Due to the actual situation the PSWC meeting is postponed. FIP is currently looking at all the options for when they will hold the 7th PSWC. It is unlikely that it will be held before the end of 2020. FIP will continue to work with their partners to ensure a successful and vibrant international pharmaceutical science conference, and will issue more information as soon as possible.
We are happy to announce the the 7th Pharmaceutical World Congress PSWC 2020 which will be held on May 22 - 27, 2020 in Montreal Canada.
Smart therapeutics in a complex world
Every three years, the world’s pharmaceutical scientists gather at the Pharmaceutical Sciences World Congress to discuss cutting-edge scientific developments, and PSWC 2020 in Montreal, Canada, promises to be an exciting and vibrant event, Graeme Smith writes. Young scientists are especially welcome.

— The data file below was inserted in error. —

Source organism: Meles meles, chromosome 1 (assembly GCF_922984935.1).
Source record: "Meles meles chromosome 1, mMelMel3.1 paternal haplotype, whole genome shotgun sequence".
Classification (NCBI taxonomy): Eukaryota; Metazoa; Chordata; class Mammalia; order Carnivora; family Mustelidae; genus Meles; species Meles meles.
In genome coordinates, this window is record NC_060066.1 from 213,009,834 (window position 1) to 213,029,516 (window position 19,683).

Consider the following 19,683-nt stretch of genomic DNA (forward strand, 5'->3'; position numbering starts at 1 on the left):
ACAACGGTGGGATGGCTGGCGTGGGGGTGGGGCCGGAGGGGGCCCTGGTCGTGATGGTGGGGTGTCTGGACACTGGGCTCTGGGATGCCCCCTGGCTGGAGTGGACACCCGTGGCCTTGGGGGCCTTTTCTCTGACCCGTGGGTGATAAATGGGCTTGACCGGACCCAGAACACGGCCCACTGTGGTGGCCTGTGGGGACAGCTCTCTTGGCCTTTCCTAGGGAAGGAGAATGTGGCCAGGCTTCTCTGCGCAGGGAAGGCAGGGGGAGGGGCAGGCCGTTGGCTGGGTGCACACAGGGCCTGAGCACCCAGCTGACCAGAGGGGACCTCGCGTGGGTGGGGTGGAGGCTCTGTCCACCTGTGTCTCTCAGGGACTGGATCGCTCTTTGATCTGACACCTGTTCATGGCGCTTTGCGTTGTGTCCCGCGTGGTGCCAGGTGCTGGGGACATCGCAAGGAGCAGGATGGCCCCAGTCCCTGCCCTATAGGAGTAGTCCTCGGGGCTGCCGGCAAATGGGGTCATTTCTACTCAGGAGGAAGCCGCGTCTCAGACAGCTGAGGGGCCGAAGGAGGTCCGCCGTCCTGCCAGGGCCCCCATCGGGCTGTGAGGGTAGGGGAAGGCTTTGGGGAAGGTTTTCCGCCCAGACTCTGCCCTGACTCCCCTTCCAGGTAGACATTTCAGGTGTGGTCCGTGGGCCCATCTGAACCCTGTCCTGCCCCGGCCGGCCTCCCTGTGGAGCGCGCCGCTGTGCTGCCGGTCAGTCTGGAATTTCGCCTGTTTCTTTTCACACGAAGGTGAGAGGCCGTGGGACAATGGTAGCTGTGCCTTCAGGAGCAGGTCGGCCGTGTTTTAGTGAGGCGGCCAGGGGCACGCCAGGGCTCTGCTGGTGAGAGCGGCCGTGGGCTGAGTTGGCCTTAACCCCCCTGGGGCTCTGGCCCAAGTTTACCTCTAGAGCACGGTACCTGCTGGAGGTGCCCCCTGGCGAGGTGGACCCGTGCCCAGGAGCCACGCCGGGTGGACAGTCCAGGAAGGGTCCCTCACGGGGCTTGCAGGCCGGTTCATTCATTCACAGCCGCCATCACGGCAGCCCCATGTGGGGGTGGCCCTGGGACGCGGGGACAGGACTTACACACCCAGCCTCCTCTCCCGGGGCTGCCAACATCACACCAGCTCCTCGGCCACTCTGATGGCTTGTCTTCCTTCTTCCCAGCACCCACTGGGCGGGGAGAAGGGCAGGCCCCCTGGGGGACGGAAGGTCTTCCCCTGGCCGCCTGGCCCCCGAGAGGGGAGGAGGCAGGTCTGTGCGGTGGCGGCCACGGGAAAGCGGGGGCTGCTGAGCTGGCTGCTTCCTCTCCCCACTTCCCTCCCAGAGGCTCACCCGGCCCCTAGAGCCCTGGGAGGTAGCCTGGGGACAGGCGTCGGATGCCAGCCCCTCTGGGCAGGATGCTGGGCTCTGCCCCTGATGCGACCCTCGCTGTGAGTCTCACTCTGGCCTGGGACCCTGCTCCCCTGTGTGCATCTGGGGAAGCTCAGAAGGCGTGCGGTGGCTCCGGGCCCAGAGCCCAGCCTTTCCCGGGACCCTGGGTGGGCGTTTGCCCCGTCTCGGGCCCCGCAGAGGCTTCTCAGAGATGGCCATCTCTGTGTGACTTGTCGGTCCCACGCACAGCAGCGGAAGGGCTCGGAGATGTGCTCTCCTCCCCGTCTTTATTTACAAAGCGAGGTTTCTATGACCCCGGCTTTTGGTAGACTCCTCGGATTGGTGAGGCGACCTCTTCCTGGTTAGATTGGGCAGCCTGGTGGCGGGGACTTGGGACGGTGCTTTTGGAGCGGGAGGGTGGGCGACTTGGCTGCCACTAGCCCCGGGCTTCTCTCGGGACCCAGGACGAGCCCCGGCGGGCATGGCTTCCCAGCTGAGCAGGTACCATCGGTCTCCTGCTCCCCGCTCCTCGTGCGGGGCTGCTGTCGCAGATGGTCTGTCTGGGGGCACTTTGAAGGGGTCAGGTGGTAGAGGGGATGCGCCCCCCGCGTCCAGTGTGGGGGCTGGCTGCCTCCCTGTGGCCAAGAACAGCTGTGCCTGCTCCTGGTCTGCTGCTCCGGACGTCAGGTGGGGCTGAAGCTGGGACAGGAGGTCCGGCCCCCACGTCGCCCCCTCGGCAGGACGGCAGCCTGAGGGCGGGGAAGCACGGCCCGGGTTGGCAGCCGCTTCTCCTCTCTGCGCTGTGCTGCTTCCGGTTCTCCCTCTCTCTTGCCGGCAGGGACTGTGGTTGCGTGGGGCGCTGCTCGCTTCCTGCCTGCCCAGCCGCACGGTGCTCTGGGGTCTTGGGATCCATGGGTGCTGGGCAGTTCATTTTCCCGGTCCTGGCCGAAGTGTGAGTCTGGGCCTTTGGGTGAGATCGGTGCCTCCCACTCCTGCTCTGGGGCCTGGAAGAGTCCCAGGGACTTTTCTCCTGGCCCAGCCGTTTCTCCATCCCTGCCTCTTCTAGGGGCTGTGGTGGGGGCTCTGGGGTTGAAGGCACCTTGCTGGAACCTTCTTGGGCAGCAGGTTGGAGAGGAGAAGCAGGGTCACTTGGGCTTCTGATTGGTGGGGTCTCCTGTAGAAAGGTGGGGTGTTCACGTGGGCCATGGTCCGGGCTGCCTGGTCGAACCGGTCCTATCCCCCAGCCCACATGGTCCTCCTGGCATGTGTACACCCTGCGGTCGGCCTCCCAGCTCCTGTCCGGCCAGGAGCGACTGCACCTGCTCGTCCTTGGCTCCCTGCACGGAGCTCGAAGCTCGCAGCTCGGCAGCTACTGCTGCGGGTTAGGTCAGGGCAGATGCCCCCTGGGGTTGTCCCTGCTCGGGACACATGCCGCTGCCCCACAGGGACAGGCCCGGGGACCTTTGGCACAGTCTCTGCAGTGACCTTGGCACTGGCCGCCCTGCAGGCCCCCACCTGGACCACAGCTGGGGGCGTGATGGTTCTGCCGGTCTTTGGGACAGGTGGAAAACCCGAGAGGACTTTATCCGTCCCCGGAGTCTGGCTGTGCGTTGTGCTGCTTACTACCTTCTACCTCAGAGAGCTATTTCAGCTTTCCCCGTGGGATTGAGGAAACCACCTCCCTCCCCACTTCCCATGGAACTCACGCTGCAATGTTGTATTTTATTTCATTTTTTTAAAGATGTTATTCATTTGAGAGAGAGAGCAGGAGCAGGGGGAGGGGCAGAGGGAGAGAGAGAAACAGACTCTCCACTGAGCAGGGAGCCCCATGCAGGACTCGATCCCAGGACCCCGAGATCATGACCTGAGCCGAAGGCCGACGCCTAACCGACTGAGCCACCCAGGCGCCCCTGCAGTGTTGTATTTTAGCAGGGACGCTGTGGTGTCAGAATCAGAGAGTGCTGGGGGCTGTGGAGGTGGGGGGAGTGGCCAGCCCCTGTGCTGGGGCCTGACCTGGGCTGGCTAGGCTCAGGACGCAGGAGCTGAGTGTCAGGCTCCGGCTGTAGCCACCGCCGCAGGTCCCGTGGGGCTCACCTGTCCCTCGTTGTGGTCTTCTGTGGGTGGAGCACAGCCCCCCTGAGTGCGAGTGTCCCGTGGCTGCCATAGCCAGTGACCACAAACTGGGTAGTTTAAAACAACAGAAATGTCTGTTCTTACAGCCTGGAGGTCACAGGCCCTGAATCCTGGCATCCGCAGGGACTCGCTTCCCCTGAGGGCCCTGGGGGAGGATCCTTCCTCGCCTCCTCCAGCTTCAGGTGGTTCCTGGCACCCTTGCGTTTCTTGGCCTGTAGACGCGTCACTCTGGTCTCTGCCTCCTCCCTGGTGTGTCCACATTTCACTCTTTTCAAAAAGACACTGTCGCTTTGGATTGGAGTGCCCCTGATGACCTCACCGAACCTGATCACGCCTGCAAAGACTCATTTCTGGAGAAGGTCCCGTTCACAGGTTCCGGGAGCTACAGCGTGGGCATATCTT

Montreal ranks first in Canada and 10th in North America with regard to research and development in life sciences and health technologies. It has four world-class universities. Up to 45% of head offices of Canadian subsidiaries of major pharmaceutical companies are in Montreal, as well as more than 600 smaller biotechnology companies and contract research organisations. It is, therefore, an ideal city to host the International Pharmaceutical Federation’s triennial Pharmaceutical Sciences World Congress in 2020.
“Smart therapeutics in a complex world” is the congress theme. Denis deBlois, professor of the faculty of pharmacy at the University of Montreal, and congress chairman, says that the term “smart therapeutics” evokes a certain level of intelligence for an agent or of sophistication in the design of a product or process. We live in a time, he says, when drugs are no longer just drugs; they can be genetically engineered cells. “Now let’s think about how best to formulate, manufacture and evaluate these novel therapeutic modalities to make them available more widely, reliably and affordably. This is just one example of how advances in one area create opportunities and challenges across the pharmaceutical sciences.”